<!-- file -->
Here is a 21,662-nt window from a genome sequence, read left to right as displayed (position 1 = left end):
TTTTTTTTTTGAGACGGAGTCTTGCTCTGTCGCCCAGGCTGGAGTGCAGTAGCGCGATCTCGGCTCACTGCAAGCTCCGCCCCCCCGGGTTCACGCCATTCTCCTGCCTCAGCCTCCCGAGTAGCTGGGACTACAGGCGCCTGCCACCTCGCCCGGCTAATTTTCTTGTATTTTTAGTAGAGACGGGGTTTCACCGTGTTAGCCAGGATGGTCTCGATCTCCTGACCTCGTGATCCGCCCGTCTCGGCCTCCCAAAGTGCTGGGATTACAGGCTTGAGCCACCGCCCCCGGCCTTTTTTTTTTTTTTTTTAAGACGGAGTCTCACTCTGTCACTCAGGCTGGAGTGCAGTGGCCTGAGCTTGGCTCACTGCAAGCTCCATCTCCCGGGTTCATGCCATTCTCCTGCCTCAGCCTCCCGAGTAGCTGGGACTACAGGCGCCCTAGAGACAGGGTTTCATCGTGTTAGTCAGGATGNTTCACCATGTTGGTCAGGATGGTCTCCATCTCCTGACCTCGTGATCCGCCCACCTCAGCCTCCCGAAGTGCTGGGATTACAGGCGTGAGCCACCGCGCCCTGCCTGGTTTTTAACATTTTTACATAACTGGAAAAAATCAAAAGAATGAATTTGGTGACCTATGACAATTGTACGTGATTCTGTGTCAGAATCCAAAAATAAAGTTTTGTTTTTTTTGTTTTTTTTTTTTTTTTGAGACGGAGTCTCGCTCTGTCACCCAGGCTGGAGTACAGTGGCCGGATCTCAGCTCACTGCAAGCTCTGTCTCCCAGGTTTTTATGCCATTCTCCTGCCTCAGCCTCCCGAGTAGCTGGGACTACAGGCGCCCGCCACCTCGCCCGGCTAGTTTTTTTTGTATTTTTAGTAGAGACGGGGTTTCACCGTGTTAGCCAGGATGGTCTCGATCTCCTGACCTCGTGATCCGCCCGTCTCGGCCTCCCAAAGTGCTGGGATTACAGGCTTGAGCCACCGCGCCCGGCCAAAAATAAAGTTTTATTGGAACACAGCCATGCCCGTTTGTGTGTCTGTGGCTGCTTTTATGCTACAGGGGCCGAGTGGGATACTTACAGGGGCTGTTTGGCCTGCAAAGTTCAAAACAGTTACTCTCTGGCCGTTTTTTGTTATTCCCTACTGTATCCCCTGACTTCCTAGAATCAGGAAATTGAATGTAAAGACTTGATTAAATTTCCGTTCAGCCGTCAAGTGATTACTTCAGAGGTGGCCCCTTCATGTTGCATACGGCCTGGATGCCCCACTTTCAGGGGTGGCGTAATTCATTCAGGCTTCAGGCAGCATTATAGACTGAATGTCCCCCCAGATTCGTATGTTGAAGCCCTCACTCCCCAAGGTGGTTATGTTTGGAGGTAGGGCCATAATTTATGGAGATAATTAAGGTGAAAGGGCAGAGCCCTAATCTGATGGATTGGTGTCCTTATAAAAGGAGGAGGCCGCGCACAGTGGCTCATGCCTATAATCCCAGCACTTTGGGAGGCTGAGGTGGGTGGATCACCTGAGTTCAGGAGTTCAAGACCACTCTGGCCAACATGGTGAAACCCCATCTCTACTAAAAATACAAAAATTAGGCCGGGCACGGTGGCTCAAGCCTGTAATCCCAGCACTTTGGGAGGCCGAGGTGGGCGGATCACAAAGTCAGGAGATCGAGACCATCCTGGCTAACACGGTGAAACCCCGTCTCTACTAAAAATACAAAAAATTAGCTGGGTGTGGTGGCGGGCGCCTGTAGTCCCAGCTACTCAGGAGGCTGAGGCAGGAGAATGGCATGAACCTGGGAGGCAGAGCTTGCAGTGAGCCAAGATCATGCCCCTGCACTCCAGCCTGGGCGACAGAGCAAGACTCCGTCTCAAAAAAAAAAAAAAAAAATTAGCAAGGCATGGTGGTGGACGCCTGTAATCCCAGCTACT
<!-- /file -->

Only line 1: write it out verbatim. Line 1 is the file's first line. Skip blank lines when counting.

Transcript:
Here is a 21,662-nt window from a genome sequence, read left to right as displayed (position 1 = left end):